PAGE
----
There is currently a plan in the Senate that, while similar in broad strokes, is still quite different in the details from the House bill. Going into yesterday’s House vote, Leadership was warning lawmakers not to discredit the Senate bill, a move that has led lawmakers to believe the plan is to adopt more of the Senate bill.

The Senate version permanently reduces the corporate tax rate, while sunsetting household and individual cuts. The gap between the bill’s treatment of individuals and corporations has left moderates in both chambers cautious. It also repeals the ACA’s individual mandate, adding even more volatility to the healthcare market.

The long-term effects of this tax reform is the most troubling aspect. The Joint Committee on Taxation – a nonpartisan panel of economists, accountants, and attorneys – explained that half the benefit of the bill will go to the top 1% and that over 22% of Americans would see tax increases after 5 years. The majority of those increases would affect middle class ($40,000 - $75,000) and upper-upper-middle class ($200,000 - $400,000). After ten years, taxes will increase across the board. And the cost of providing those corporate tax breaks will be nearly $1.4 trillion added to the deficit over ten years according to the Joint Committee on Taxation.


MD Dem Chair Files Public Information Request on Gov. Task Force

CCDCC Paid Sick LeavePosted 16 November 2017

Kathleen Matthews, the Maryland Democratic Party Chair, filed a Public Information Act (PIA) request on Thursday, November 16 regarding the Governor’s paid sick leave task force. Since the Governor has refused to comply with the open meeting complaint filed against the task force last month, there has been growing concern over the transparency of the paid sick leave task force.

When Governor Hogan vetoed Paid Sick Leave, he also signed an executive order which instituted a task force, headed by Maryland Labor Secretary Kelly Schultz and several members of his administration. The Governor announced the task force was designed to examine all aspects of sick leave in Maryland. Since its formation, there have been no public meetings and no opportunities for public engagement at any level.

After the conclusion of the 2017 General Assembly, Governor Hogan vetoed HB1 / SB 230 – the Sick Leave Bill. This bill would require businesses employing more than 15 workers to provide paid sick leave for hours worked. Under the law, workers would accrue one hour of sick leave for every 30 hours worked, up to 56 hours per year. It passed both the Maryland Senate and House with a veto-proof majority, but since the veto came after the close of Session, working families in Maryland had to wait until the 2018 General Assembly to see Congress override the veto.

Working Matters, a coalition of more than 150 organizations advocating for paid sick days, has several avenues to reach out to legislators and the Governor on this issue. Currently, 40 percent of Maryland private sector employees do not accrue sick leave, and about 700,000 Maryland employees would be able to accrue sick leave under this bill.


Concentrated Poverty and Maryland Schools

Posted 09 November 2017CCDCC Strong Schools Maryland

The definition: The US Census Bureau defines concentrated poverty as a census tract where 40% of people live below the poverty line. For school districts, this is most often measured by the number of students who qualify for free or reduced-price meals.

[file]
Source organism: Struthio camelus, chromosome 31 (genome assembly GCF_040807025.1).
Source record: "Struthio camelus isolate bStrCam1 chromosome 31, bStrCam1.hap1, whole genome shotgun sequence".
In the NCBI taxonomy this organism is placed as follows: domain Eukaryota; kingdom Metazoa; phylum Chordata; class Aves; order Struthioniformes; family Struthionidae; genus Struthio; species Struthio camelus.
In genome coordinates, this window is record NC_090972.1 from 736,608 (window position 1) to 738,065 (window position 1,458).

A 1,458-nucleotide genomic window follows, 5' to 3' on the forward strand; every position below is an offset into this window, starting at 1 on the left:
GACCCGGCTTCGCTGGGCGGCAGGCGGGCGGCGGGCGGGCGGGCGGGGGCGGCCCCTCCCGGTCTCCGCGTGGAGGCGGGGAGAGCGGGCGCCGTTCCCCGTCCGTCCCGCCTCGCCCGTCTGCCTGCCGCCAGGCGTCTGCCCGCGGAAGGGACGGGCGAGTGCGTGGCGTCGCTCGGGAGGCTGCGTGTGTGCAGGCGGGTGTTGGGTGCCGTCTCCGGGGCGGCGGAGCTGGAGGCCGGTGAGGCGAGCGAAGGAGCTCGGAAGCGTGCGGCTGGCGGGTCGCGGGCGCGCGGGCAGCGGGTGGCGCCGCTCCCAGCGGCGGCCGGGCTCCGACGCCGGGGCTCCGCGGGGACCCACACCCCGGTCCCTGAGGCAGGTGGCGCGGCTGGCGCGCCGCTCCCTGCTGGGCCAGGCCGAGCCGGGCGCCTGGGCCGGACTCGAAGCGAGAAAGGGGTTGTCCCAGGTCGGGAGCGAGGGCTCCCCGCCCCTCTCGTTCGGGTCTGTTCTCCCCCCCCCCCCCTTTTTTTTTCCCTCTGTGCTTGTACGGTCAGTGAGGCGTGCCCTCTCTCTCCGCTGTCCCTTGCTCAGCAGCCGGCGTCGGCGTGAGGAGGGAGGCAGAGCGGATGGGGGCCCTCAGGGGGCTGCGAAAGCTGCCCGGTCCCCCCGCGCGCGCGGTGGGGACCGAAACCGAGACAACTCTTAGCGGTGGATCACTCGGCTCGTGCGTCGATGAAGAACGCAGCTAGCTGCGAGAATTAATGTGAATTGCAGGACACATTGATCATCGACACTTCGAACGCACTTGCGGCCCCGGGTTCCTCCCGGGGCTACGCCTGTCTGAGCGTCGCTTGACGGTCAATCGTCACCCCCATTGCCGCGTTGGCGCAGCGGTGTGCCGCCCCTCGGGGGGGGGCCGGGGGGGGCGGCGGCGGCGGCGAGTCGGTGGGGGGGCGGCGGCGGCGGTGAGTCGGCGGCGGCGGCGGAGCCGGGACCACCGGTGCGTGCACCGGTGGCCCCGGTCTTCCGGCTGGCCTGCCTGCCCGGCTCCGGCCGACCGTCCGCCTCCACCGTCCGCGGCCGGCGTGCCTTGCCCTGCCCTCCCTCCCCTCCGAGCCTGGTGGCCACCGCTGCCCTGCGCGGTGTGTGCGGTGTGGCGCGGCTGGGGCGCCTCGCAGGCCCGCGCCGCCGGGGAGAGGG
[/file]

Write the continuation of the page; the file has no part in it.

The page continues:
The situation in Maryland: 58% of Maryland's schools serve a population of concentrated poverty. 44% of Maryland's students are living in poverty. The percentage of students eligible for free or reduced-price meals has doubled since the last time education funding was studied in 2002.

Strong School Maryland's goals: SSM is working to ensure that the Kirwan Commission produces a strong report that lays out the path to creating a good education system. SSM supports the 9 Building Blocks for a World Class Education System and wants to make sure the Commission is adapting each building block to solutions that work in the context of Maryland. This month, Strong Schools Maryland will look at part of the solution to addressing concentrated poverty.


Women’s Club Talk Local Gov’t, Education, and Winning Elections

CCDCC Holly BuddPosted on 10 November 2017

There was a lot of business to handle at this meeting of the Calvert County Democratic Women’s Club. Several changes to meetings have been proposed for the upcoming year. First, the executive committee has changed the meeting times so that there is a 6 to 7pm “social dinner hour” and the business meeting will at 7pm. The first meeting to be effected will be January 2018. Also, the dues will be $25 at that time. Emphasis was placed on the goal of 2018: To Get Democrats Elected! Each meeting will focus on that goal, so if you have suggestions of speakers or agendas to help in that goal, please get in touch with Inez Claggett

Helenmary Ball delivered a legislative update which included information on Open Houses on Calvert 2040, upcoming MLAW conference and Women’s Legislative Briefing, and the Tax Cuts and Jobs Act, details of which were recently released.


 CCDCC       CCDCC       CCDCC  


Cheri Delavergne went into much more depth regarding current volunteer board and commission vacancies. She spoke with The Club about her desire to Get Active, and the difficulties of finding the time in her already busy life. Cheri found that with all the openings for volunteer boards and commissions within county government, she could find a topic which interested her at a time that she could make work. The County Government relies on input from citizen volunteer advisors, and we need more Democrats to get involved at this level. There are many vacancies right now, each with a different schedule. Find one that can work in your schedule and Get Active in Calvert County!

During the discussion of “Strong Schools Maryland,” presented by Inez Claggett and Dona Ostenso, news of the Virginia election going to Democratic candidate Ralph Northam broke and was met with thunderous celebration! After a year of bad news, this win provided welcome relief to all in attendance.